Commentary

The Playoff Predictor: Explaining how it works

Originally Published: December 6, 2007
By John Hollinger | ESPN Insider

Welcome, everyone, to our latest creation: The Hollinger Playoff Odds. The idea behind it is to try to predict a team's final regular-season record by having a computer play out the remainder of the season's schedule, allowing us to figure out which teams have the upper hand in the playoff chase. Then we have it play out the playoffs and the draft lottery and report back the results.

Better yet, because the games are being played on a computer and not in real life, we can repeat it 5,000 times and get a more definitive picture of the odds of certain events happening.

For those who are wondering, this tool is completely automated. It will greatly disappoint some readers to learn that my "obvious bias" against your clearly championship-bound team has nothing whatsoever to do with where they appear in the projected standings.

In all seriousness, fans of, say, the Nets or Bulls may feel slighted since this tool isn't very fond of their chances at the moment. But all it's saying is that neither team is likely to make the postseason if they continue playing the way they've played thus far. I doubt fans of either team would argue much with that assessment.

That's the key assumption here: that teams will continue to play the way they've been playing. Based on that idea, every day, the computer plays out the season based on each club's Hollinger Power Ranking on that day. There's only one caveat: To limit the highs and lows, there is a function that regresses performance to the mean.

What regression to the mean says, in layman's terms, is that even if the Celtics stay awesome, they're unlikely to be quite this awesome for a full 82 games. The regression term does most of its work in November and December, diminishing in importance as the season goes on. But it's especially important early because, for instance, it prevents us from declaring a team will go 82-0 simply because they won their first few games.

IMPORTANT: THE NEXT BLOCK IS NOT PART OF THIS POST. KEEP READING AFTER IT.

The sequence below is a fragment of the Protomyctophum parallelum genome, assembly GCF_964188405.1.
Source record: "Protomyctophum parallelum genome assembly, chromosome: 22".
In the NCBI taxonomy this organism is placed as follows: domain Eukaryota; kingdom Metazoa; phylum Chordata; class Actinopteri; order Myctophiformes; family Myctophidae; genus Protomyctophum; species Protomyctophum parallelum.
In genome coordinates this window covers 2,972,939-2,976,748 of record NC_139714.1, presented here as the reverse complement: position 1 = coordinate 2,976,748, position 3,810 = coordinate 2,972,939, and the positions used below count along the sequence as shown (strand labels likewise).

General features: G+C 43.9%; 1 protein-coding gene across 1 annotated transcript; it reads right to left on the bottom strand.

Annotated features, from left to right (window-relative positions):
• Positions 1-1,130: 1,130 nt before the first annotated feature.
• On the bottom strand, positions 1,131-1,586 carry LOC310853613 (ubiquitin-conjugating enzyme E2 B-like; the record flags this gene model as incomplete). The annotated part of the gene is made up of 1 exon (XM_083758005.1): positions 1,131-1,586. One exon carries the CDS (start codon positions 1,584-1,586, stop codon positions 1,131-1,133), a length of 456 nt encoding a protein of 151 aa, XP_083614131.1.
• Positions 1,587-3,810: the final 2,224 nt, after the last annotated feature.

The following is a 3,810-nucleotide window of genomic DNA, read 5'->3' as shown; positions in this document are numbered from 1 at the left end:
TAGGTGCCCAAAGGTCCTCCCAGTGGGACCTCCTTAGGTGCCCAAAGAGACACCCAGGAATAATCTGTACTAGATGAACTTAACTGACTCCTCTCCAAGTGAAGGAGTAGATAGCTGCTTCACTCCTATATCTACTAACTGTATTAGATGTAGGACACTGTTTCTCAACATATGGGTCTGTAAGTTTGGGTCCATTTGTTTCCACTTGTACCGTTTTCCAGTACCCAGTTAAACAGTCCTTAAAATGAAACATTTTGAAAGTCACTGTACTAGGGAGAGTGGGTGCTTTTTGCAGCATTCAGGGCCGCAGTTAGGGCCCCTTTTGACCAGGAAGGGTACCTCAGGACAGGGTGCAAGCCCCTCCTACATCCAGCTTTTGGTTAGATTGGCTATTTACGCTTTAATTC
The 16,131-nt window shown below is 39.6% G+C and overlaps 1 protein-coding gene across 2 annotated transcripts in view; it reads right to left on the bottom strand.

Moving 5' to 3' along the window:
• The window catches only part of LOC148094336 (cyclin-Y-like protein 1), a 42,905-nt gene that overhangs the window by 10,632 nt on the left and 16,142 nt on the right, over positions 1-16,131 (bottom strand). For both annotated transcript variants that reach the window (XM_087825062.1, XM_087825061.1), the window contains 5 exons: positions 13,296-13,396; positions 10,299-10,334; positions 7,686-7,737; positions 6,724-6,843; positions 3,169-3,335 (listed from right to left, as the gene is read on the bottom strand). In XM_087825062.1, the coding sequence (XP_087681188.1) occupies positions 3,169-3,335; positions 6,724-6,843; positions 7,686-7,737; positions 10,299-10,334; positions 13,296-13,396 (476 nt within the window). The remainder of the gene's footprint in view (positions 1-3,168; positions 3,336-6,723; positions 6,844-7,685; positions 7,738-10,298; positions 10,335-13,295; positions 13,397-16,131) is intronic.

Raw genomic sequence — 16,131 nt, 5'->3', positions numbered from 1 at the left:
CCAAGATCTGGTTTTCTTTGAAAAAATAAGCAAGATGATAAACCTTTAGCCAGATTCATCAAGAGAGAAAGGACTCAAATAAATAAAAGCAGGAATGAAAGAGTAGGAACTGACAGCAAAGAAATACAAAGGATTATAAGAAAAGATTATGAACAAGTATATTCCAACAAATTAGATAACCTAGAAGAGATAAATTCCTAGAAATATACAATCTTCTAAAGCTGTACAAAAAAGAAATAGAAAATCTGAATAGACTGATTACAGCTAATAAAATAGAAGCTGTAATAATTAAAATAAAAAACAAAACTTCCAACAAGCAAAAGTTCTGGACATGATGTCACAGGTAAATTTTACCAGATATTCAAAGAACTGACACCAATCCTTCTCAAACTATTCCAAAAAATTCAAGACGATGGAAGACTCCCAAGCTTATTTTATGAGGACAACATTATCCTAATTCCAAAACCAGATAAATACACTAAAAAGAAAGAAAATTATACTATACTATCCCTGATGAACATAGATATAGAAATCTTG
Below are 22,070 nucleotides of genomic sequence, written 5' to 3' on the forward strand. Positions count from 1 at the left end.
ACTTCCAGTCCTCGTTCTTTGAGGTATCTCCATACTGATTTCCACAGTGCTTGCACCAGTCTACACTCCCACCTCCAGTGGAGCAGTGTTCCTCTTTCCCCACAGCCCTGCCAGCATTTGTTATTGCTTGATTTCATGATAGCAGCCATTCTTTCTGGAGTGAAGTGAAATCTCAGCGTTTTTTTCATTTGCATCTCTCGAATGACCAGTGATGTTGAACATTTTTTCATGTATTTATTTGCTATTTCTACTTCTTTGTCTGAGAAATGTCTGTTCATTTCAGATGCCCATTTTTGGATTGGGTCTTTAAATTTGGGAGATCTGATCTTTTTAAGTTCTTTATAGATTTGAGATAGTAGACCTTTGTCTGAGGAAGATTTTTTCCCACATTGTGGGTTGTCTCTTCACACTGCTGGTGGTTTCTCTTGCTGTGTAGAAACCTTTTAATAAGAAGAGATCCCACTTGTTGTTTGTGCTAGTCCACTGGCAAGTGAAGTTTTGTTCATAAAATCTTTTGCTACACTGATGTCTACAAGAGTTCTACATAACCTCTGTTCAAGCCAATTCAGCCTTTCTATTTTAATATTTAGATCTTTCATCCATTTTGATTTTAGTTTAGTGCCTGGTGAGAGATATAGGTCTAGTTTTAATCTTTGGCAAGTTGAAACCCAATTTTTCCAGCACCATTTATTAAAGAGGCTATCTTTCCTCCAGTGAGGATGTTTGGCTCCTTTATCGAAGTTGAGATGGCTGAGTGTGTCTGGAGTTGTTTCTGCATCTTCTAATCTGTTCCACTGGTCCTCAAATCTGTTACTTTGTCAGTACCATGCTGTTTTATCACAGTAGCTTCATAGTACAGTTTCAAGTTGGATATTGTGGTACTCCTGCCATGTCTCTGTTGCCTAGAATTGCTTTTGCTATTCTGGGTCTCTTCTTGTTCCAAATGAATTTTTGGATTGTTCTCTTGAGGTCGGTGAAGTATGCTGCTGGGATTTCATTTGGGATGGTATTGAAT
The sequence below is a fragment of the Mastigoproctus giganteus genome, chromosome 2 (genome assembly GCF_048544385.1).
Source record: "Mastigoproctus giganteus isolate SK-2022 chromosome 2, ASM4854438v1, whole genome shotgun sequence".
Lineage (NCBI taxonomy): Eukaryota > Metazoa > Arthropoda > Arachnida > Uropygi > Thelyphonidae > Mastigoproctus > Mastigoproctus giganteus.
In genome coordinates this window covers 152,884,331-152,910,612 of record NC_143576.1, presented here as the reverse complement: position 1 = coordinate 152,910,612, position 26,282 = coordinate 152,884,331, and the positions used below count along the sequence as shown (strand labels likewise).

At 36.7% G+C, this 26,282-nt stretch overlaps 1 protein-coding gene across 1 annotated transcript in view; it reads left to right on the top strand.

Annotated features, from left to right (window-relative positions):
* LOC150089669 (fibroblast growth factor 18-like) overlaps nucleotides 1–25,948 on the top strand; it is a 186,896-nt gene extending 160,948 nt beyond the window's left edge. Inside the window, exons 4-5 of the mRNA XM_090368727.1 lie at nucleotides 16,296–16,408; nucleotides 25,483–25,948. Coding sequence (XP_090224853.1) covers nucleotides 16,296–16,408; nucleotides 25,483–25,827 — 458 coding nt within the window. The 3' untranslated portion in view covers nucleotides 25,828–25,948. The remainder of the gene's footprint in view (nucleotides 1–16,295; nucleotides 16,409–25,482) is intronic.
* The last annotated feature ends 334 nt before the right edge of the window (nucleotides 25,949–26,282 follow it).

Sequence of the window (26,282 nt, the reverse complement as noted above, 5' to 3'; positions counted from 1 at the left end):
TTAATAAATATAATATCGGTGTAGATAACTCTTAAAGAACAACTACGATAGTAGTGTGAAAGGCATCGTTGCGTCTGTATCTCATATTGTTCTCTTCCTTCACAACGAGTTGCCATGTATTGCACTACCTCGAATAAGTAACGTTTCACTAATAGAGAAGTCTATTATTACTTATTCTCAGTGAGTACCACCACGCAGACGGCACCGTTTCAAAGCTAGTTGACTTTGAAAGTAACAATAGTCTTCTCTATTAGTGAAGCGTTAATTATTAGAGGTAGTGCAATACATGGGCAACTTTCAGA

While it's interesting as heck to play with even now, this is a tool that becomes more valuable the later in the season we get, because that's when schedule discrepancies between playoff contenders really become important. You'll be able to tell how important it is for a team to have, say, three extra home games in that final month compared to another club it's tied with in the standings. And for those of you in places like Minnesota and Philadelphia, you can see how your team's quest for Ping-Pong balls is going.

With that said, let's deal with a couple of key questions people are likely to ask about their teams:

So the Spurs have only a 9 percent chance of repeating? Remember the key phrase here: If teams keep playing the way they've been playing. That's what the entire projection is based on, because that's the only information the projection "knows." Based on what's happened so far in 2007-08, if Boston and Orlando keep playing the way they have been, then whoever wins the East will be favored in the Finals. (Side note: When was the last time you heard that phrase?) As the year goes on, the projection will "know" a lot more about these teams and will adjust accordingly.

So the Jazz are a mortal lock to win the Northwest? To this method's eyes they are, because it doesn't know that the Nuggets are fielding half a team right now. If and when the Nuggets get their lineup intact, their Hollinger Power Ranking should improve, and based on that so will their projected finish. That said, by then it's possible they will have lost too much ground, because the Jazz look awfully strong so far.

So what's up with the rest of the East? This tool really shows how the East has split into the Big Three and the Little 12. Orlando, Detroit and Boston all show up as locks to win their respective divisions, while Atlanta limps into the No. 8 seed with just 37 wins.

What about injuries? That's another key factor here. This method doesn't know that Sacramento just lost Kevin Martin for a month, or that Cleveland hasn't had LeBron James while it's gotten its brains beat in this week. As the season goes on and teams go through more peaks and valleys, the impact of this will be less extreme, but this early in the season it has a major effect on the projected finish, so some teams may be in a different position than you expected.

John Hollinger writes for ESPN Insider. To e-mail him, click here.